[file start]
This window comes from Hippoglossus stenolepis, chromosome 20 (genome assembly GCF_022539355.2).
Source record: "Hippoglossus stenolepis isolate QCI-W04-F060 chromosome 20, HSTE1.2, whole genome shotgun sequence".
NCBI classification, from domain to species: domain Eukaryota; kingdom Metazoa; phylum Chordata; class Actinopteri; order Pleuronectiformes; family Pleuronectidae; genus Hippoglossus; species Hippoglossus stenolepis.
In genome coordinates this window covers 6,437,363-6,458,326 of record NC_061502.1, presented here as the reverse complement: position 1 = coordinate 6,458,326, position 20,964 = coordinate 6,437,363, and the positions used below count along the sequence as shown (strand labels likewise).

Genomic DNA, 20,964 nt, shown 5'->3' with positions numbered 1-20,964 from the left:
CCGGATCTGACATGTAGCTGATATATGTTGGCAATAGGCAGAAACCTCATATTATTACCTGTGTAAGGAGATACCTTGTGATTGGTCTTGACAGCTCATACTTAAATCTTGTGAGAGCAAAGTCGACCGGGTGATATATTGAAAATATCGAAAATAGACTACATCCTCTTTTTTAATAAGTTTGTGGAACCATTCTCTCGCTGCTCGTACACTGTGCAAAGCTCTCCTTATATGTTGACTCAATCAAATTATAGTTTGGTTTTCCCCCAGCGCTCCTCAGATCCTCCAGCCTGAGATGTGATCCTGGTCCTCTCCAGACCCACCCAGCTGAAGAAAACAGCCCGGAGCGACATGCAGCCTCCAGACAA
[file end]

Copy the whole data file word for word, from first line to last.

This window comes from Hippoglossus stenolepis, chromosome 20 (genome assembly GCF_022539355.2).
Source record: "Hippoglossus stenolepis isolate QCI-W04-F060 chromosome 20, HSTE1.2, whole genome shotgun sequence".
NCBI classification, from domain to species: domain Eukaryota; kingdom Metazoa; phylum Chordata; class Actinopteri; order Pleuronectiformes; family Pleuronectidae; genus Hippoglossus; species Hippoglossus stenolepis.
In genome coordinates this window covers 6,437,363-6,458,326 of record NC_061502.1, presented here as the reverse complement: position 1 = coordinate 6,458,326, position 20,964 = coordinate 6,437,363, and the positions used below count along the sequence as shown (strand labels likewise).

Genomic DNA, 20,964 nt, shown 5'->3' with positions numbered 1-20,964 from the left:
CCGGATCTGACATGTAGCTGATATATGTTGGCAATAGGCAGAAACCTCATATTATTACCTGTGTAAGGAGATACCTTGTGATTGGTCTTGACAGCTCATACTTAAATCTTGTGAGAGCAAAGTCGACCGGGTGATATATTGAAAATATCGAAAATAGACTACATCCTCTTTTTTAATAAGTTTGTGGAACCATTCTCTCGCTGCTCGTACACTGTGCAAAGCTCTCCTTATATGTTGACTCAATCAAATTATAGTTTGGTTTTCCCCCAGCGCTCCTCAGATCCTCCAGCCTGAGATGTGATCCTGGTCCTCTCCAGACCCACCCAGCTGAAGAAAACAGCCCGGAGCGACATGCAGCCTCCAGACAA